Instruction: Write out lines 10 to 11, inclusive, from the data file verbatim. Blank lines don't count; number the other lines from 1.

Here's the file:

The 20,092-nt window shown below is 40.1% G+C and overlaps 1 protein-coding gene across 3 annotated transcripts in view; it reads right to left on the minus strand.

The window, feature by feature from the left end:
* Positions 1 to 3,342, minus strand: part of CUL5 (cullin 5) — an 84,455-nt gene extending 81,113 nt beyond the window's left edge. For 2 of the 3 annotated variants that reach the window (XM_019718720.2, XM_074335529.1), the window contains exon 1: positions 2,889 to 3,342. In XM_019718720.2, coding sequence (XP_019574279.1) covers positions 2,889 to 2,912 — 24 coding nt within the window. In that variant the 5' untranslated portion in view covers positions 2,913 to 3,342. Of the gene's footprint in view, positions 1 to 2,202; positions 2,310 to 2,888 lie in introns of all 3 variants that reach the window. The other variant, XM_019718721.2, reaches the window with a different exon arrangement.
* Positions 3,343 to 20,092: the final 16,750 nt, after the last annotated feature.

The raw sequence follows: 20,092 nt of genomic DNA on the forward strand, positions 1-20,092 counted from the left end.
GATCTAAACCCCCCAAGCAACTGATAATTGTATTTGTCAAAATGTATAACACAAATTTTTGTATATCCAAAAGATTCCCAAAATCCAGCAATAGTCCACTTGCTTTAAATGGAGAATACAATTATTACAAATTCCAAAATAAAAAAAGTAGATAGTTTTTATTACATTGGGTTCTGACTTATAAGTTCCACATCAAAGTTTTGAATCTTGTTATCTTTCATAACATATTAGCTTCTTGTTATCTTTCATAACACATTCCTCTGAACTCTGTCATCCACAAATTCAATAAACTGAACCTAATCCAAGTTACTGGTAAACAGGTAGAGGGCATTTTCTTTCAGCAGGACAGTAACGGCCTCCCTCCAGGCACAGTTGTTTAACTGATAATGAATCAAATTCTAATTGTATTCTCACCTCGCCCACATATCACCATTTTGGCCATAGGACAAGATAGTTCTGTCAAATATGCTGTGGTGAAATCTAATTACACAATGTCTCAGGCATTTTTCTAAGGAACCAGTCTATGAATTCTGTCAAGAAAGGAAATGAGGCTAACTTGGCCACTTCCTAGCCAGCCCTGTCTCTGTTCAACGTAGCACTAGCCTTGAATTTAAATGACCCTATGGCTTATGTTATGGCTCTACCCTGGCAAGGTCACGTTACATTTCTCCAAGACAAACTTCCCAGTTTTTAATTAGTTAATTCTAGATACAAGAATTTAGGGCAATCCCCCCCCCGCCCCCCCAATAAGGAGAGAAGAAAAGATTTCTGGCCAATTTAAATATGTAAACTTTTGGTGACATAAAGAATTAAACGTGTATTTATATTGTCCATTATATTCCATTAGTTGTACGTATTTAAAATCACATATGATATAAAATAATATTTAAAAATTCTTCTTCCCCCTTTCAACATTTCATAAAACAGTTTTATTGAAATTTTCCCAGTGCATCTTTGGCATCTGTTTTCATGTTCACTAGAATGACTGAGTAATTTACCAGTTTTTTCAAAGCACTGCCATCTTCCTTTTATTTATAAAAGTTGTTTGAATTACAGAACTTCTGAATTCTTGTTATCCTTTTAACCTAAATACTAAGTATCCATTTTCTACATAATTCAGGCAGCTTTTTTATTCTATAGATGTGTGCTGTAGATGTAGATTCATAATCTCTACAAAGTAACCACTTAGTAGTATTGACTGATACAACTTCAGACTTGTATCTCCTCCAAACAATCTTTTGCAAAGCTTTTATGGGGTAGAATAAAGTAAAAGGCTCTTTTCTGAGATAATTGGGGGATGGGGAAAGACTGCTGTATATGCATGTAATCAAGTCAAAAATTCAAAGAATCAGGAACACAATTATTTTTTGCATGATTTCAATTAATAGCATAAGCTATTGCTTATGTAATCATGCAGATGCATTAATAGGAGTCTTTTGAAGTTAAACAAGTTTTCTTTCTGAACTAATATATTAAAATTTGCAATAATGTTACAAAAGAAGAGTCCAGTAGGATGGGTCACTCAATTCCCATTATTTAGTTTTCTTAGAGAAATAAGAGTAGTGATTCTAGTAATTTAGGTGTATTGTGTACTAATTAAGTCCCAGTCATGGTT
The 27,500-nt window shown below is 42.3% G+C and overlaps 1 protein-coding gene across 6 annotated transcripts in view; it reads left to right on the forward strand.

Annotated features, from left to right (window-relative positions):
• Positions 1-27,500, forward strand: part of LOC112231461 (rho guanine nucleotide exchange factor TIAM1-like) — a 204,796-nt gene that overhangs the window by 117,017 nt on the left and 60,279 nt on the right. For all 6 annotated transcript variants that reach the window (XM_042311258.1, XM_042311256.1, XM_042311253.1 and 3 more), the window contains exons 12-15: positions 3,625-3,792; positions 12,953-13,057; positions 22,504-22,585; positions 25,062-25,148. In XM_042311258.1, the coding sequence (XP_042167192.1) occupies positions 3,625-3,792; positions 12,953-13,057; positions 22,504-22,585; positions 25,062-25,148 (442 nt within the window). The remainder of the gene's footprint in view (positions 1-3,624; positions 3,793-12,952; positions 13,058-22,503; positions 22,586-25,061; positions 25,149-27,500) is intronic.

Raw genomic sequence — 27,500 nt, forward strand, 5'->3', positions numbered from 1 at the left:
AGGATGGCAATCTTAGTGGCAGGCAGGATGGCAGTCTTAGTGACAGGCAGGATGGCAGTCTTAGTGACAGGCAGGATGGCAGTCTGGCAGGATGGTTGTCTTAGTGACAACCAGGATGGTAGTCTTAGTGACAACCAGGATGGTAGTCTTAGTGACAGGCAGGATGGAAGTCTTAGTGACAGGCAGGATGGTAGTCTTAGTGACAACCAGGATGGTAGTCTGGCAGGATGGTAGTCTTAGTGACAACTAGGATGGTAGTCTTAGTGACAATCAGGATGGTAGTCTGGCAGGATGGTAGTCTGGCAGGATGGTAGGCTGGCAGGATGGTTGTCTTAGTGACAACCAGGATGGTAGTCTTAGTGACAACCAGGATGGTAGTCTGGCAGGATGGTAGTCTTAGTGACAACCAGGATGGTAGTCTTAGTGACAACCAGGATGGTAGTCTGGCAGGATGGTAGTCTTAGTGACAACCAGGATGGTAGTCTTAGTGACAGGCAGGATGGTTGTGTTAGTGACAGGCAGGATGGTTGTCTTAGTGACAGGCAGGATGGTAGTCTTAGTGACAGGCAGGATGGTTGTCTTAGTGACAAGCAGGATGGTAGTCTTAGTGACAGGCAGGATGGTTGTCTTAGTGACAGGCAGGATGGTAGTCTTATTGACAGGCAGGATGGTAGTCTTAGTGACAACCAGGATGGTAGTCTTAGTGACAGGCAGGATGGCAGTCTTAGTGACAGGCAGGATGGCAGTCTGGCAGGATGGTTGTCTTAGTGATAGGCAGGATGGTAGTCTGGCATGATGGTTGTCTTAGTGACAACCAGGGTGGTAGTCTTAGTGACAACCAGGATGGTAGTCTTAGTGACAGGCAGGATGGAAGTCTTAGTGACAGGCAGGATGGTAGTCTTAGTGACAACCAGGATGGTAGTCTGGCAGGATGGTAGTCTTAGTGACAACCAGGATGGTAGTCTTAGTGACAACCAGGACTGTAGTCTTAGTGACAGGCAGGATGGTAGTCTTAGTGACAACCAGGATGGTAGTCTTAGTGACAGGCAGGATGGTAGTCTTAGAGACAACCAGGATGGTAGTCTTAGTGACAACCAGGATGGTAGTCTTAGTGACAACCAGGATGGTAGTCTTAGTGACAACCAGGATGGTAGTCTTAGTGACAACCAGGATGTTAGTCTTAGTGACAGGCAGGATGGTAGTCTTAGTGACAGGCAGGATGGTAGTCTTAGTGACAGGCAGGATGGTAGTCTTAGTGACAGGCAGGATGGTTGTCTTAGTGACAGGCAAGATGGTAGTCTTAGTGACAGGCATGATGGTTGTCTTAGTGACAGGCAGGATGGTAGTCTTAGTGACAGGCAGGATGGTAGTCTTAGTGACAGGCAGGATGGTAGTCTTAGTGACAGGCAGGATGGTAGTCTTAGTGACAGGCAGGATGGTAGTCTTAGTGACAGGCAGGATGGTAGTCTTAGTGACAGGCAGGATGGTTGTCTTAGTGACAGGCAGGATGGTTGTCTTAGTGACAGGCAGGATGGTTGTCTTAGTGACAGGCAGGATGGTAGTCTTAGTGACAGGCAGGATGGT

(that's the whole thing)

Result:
Raw genomic sequence — 27,500 nt, forward strand, 5'->3', positions numbered from 1 at the left:
AGGATGGCAATCTTAGTGGCAGGCAGGATGGCAGTCTTAGTGACAGGCAGGATGGCAGTCTTAGTGACAGGCAGGATGGCAGTCTGGCAGGATGGTTGTCTTAGTGACAACCAGGATGGTAGTCTTAGTGACAACCAGGATGGTAGTCTTAGTGACAGGCAGGATGGAAGTCTTAGTGACAGGCAGGATGGTAGTCTTAGTGACAACCAGGATGGTAGTCTGGCAGGATGGTAGTCTTAGTGACAACTAGGATGGTAGTCTTAGTGACAATCAGGATGGTAGTCTGGCAGGATGGTAGTCTGGCAGGATGGTAGGCTGGCAGGATGGTTGTCTTAGTGACAACCAGGATGGTAGTCTTAGTGACAACCAGGATGGTAGTCTGGCAGGATGGTAGTCTTAGTGACAACCAGGATGGTAGTCTTAGTGACAACCAGGATGGTAGTCTGGCAGGATGGTAGTCTTAGTGACAACCAGGATGGTAGTCTTAGTGACAGGCAGGATGGTTGTGTTAGTGACAGGCAGGATGGTTGTCTTAGTGACAGGCAGGATGGTAGTCTTAGTGACAGGCAGGATGGTTGTCTTAGTGACAAGCAGGATGGTAGTCTTAGTGACAGGCAGGATGGTTGTCTTAGTGACAGGCAGGATGGTAGTCTTATTGACAGGCAGGATGGTAGTCTTAGTGACAACCAGGATGGTAGTCTTAGTGACAGGCAGGATGGCAGTCTTAGTGACAGGCAGGATGGCAGTCTGGCAGGATGGTTGTCTTAGTGATAGGCAGGATGGTAGTCTGGCATGATGGTTGTCTTAGTGACAACCAGGGTGGTAGTCTTAGTGACAACCAGGATGGTAGTCTTAGTGACAGGCAGGATGGAAGTCTTAGTGACAGGCAGGATGGTAGTCTTAGTGACAACCAGGATGGTAGTCTGGCAGGATGGTAGTCTTAGTGACAACCAGGATGGTAGTCTTAGTGACAACCAGGACTGTAGTCTTAGTGACAGGCAGGATGGTAGTCTTAGTGACAACCAGGATGGTAGTCTTAGTGACAGGCAGGATGGTAGTCTTAGAGACAACCAGGATGGTAGTCTTAGTGACAACCAGGATGGTAGTCTTAGTGACAACCAGGATGGTAGTCTTAGTGACAACCAGGATGGTAGTCTTAGTGACAACCAGGATGTTAGTCTTAGTGACAGGCAGGATGGTAGTCTTAGTGACAGGCAGGATGGTAGTCTTAGTGACAGGCAGGATGGTAGTCTTAGTGACAGGCAGGATGGTTGTCTTAGTGACAGGCAAGATGGTAGTCTTAGTGACAGGCATGATGGTTGTCTTAGTGACAGGCAGGATGGTAGTCTTAGTGACAGGCAGGATGGTAGTCTTAGTGACAGGCAGGATGGTAGTCTTAGTGACAGGCAGGATGGTAGTCTTAGTGACAGGCAGGATGGTAGTCTTAGTGACAGGCAGGATGGTAGTCTTAGTGACAGGCAGGATGGTTGTCTTAGTGACAGGCAGGATGGTTGTCTTAGTGACAGGCAGGATGGTTGTCTTAGTGACAGGCAGGATGGTAGTCTTAGTGACAGGCAGGATGGT